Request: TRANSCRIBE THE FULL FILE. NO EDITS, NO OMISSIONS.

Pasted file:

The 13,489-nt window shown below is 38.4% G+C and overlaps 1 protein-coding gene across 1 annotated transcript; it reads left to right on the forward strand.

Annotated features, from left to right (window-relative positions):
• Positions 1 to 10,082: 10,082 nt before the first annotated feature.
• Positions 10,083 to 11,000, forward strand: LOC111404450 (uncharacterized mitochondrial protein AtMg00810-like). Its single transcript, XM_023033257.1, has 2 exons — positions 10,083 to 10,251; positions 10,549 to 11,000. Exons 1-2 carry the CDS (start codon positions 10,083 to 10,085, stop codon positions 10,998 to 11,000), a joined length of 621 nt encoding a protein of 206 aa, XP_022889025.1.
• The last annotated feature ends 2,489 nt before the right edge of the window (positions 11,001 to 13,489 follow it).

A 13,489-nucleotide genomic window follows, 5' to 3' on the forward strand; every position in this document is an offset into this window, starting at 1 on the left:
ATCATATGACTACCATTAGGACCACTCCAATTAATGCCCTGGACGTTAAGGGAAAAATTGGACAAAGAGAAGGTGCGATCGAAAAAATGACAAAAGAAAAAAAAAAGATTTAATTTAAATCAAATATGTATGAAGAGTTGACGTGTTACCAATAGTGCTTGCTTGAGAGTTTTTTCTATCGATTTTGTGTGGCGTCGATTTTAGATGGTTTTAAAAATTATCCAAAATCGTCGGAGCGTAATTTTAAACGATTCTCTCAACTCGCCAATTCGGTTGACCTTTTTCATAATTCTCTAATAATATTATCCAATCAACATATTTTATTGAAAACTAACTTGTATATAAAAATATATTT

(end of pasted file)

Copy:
The 13,489-nt window shown below is 38.4% G+C and overlaps 1 protein-coding gene across 1 annotated transcript; it reads left to right on the forward strand.

Annotated features, from left to right (window-relative positions):
• Positions 1 to 10,082: 10,082 nt before the first annotated feature.
• Positions 10,083 to 11,000, forward strand: LOC111404450 (uncharacterized mitochondrial protein AtMg00810-like). Its single transcript, XM_023033257.1, has 2 exons — positions 10,083 to 10,251; positions 10,549 to 11,000. Exons 1-2 carry the CDS (start codon positions 10,083 to 10,085, stop codon positions 10,998 to 11,000), a joined length of 621 nt encoding a protein of 206 aa, XP_022889025.1.
• The last annotated feature ends 2,489 nt before the right edge of the window (positions 11,001 to 13,489 follow it).

A 13,489-nucleotide genomic window follows, 5' to 3' on the forward strand; every position in this document is an offset into this window, starting at 1 on the left:
ATCATATGACTACCATTAGGACCACTCCAATTAATGCCCTGGACGTTAAGGGAAAAATTGGACAAAGAGAAGGTGCGATCGAAAAAATGACAAAAGAAAAAAAAAAGATTTAATTTAAATCAAATATGTATGAAGAGTTGACGTGTTACCAATAGTGCTTGCTTGAGAGTTTTTTCTATCGATTTTGTGTGGCGTCGATTTTAGATGGTTTTAAAAATTATCCAAAATCGTCGGAGCGTAATTTTAAACGATTCTCTCAACTCGCCAATTCGGTTGACCTTTTTCATAATTCTCTAATAATATTATCCAATCAACATATTTTATTGAAAACTAACTTGTATATAAAAATATATTT